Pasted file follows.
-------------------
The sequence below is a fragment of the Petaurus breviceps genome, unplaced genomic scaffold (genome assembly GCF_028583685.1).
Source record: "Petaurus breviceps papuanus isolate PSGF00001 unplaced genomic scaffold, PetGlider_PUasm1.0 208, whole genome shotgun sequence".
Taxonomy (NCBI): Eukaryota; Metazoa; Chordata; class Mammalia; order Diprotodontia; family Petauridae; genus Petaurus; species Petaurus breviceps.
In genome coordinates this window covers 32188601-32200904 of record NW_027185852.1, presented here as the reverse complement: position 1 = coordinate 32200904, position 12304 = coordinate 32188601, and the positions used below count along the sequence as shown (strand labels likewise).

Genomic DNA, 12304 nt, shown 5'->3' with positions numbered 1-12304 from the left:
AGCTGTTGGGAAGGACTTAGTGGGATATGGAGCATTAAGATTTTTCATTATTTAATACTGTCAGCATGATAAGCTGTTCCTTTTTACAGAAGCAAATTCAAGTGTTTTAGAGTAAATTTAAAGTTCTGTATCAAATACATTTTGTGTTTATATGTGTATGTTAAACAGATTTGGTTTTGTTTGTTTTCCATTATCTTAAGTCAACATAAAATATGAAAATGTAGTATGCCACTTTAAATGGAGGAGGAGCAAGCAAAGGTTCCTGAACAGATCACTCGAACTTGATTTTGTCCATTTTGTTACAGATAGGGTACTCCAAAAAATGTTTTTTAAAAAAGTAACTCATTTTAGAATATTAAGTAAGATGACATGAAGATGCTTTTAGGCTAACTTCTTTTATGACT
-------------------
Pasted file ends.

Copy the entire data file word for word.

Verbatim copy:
The sequence below is a fragment of the Petaurus breviceps genome, unplaced genomic scaffold (genome assembly GCF_028583685.1).
Source record: "Petaurus breviceps papuanus isolate PSGF00001 unplaced genomic scaffold, PetGlider_PUasm1.0 208, whole genome shotgun sequence".
Taxonomy (NCBI): Eukaryota; Metazoa; Chordata; class Mammalia; order Diprotodontia; family Petauridae; genus Petaurus; species Petaurus breviceps.
In genome coordinates this window covers 32188601-32200904 of record NW_027185852.1, presented here as the reverse complement: position 1 = coordinate 32200904, position 12304 = coordinate 32188601, and the positions used below count along the sequence as shown (strand labels likewise).

Genomic DNA, 12304 nt, shown 5'->3' with positions numbered 1-12304 from the left:
AGCTGTTGGGAAGGACTTAGTGGGATATGGAGCATTAAGATTTTTCATTATTTAATACTGTCAGCATGATAAGCTGTTCCTTTTTACAGAAGCAAATTCAAGTGTTTTAGAGTAAATTTAAAGTTCTGTATCAAATACATTTTGTGTTTATATGTGTATGTTAAACAGATTTGGTTTTGTTTGTTTTCCATTATCTTAAGTCAACATAAAATATGAAAATGTAGTATGCCACTTTAAATGGAGGAGGAGCAAGCAAAGGTTCCTGAACAGATCACTCGAACTTGATTTTGTCCATTTTGTTACAGATAGGGTACTCCAAAAAATGTTTTTTAAAAAAGTAACTCATTTTAGAATATTAAGTAAGATGACATGAAGATGCTTTTAGGCTAACTTCTTTTATGACT